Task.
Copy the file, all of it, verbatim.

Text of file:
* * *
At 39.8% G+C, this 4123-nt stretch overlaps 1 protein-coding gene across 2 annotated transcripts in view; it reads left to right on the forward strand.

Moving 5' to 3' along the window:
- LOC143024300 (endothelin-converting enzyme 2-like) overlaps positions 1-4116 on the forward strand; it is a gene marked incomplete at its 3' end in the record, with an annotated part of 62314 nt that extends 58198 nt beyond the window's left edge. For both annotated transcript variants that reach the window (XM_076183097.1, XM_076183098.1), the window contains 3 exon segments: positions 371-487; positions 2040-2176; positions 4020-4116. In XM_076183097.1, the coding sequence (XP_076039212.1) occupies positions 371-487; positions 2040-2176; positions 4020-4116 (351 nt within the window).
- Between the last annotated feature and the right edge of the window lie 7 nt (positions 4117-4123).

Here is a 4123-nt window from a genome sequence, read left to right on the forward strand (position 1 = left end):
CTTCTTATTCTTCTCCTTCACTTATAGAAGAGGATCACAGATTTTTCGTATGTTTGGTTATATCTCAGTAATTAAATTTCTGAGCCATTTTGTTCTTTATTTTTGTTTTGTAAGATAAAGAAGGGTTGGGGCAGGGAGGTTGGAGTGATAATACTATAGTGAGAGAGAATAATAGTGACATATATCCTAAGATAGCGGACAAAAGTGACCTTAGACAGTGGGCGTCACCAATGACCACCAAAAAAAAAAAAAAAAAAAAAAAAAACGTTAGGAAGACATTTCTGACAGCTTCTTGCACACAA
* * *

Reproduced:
At 39.8% G+C, this 4123-nt stretch overlaps 1 protein-coding gene across 2 annotated transcripts in view; it reads left to right on the forward strand.

Moving 5' to 3' along the window:
- LOC143024300 (endothelin-converting enzyme 2-like) overlaps positions 1-4116 on the forward strand; it is a gene marked incomplete at its 3' end in the record, with an annotated part of 62314 nt that extends 58198 nt beyond the window's left edge. For both annotated transcript variants that reach the window (XM_076183097.1, XM_076183098.1), the window contains 3 exon segments: positions 371-487; positions 2040-2176; positions 4020-4116. In XM_076183097.1, the coding sequence (XP_076039212.1) occupies positions 371-487; positions 2040-2176; positions 4020-4116 (351 nt within the window).
- Between the last annotated feature and the right edge of the window lie 7 nt (positions 4117-4123).

Here is a 4123-nt window from a genome sequence, read left to right on the forward strand (position 1 = left end):
CTTCTTATTCTTCTCCTTCACTTATAGAAGAGGATCACAGATTTTTCGTATGTTTGGTTATATCTCAGTAATTAAATTTCTGAGCCATTTTGTTCTTTATTTTTGTTTTGTAAGATAAAGAAGGGTTGGGGCAGGGAGGTTGGAGTGATAATACTATAGTGAGAGAGAATAATAGTGACATATATCCTAAGATAGCGGACAAAAGTGACCTTAGACAGTGGGCGTCACCAATGACCACCAAAAAAAAAAAAAAAAAAAAAAAAAACGTTAGGAAGACATTTCTGACAGCTTCTTGCACACAA